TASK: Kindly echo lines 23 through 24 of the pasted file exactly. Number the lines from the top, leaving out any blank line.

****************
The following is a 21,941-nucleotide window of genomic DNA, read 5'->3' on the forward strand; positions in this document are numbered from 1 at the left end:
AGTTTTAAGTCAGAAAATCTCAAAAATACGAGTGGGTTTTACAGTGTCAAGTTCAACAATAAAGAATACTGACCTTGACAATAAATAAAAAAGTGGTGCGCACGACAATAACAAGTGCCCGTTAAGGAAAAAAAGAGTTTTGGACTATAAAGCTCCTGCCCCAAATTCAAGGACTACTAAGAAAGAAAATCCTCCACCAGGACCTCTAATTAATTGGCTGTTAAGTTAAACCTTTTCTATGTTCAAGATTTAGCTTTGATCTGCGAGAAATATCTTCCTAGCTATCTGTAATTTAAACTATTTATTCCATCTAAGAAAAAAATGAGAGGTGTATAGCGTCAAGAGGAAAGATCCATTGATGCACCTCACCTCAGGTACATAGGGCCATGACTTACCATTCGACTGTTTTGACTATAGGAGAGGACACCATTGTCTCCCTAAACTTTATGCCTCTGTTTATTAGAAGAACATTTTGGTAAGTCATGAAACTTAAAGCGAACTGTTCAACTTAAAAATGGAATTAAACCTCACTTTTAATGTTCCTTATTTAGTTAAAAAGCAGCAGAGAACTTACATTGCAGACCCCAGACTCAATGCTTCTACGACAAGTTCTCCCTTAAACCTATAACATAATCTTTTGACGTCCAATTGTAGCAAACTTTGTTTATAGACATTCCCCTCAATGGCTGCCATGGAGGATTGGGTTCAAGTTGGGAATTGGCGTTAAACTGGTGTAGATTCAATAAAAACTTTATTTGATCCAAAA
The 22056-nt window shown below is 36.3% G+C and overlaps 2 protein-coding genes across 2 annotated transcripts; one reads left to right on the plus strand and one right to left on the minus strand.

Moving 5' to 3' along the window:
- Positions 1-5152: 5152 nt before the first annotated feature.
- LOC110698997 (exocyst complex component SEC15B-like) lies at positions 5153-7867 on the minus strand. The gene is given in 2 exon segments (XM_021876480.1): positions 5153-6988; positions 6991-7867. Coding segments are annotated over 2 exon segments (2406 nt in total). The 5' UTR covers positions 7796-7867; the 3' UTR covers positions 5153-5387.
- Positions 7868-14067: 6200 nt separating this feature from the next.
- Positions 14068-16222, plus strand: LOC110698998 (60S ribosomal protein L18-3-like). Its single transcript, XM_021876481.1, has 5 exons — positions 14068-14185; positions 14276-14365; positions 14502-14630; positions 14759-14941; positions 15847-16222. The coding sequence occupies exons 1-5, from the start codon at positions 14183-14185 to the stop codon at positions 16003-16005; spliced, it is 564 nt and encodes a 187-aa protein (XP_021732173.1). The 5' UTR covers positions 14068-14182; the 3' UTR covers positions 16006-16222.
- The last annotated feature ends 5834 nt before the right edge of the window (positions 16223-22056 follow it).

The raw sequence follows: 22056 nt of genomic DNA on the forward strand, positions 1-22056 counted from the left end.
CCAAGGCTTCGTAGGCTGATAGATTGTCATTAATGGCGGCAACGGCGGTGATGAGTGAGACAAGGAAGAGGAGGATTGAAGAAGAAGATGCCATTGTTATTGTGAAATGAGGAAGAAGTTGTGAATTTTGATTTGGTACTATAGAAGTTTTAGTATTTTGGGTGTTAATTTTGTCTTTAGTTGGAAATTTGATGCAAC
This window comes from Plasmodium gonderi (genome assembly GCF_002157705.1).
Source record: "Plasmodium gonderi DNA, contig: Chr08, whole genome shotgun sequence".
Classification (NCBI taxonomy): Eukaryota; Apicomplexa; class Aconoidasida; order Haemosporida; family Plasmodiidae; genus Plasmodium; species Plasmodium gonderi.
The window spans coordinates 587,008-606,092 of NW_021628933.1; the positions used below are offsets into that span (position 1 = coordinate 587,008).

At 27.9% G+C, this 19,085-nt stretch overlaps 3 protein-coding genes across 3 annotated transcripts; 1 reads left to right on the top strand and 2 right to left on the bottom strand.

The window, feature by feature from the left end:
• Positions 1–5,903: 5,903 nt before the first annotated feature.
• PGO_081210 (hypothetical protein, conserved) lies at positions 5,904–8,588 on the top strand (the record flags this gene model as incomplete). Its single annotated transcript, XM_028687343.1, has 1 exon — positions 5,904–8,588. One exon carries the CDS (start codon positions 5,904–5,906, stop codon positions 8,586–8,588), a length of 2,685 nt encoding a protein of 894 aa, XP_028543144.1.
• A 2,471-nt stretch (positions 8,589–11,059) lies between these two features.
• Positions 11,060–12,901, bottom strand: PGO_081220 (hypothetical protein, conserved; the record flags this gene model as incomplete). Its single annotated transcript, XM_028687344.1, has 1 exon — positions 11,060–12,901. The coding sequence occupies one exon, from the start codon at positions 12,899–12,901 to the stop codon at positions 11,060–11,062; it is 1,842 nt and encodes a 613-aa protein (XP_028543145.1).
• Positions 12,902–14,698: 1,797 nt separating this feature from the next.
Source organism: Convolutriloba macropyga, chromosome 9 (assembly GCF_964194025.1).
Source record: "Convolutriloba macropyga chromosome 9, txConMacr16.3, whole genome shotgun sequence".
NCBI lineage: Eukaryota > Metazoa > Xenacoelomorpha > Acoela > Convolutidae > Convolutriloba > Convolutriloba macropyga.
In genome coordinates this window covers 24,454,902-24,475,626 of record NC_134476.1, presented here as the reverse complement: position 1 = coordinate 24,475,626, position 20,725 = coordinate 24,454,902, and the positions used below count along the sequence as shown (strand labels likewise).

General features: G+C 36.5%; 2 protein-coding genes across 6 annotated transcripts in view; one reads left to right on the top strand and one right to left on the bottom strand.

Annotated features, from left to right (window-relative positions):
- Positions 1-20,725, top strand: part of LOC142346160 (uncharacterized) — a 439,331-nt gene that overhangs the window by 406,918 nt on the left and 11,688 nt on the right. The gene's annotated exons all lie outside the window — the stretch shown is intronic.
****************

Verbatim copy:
Source organism: Convolutriloba macropyga, chromosome 9 (assembly GCF_964194025.1).
Source record: "Convolutriloba macropyga chromosome 9, txConMacr16.3, whole genome shotgun sequence".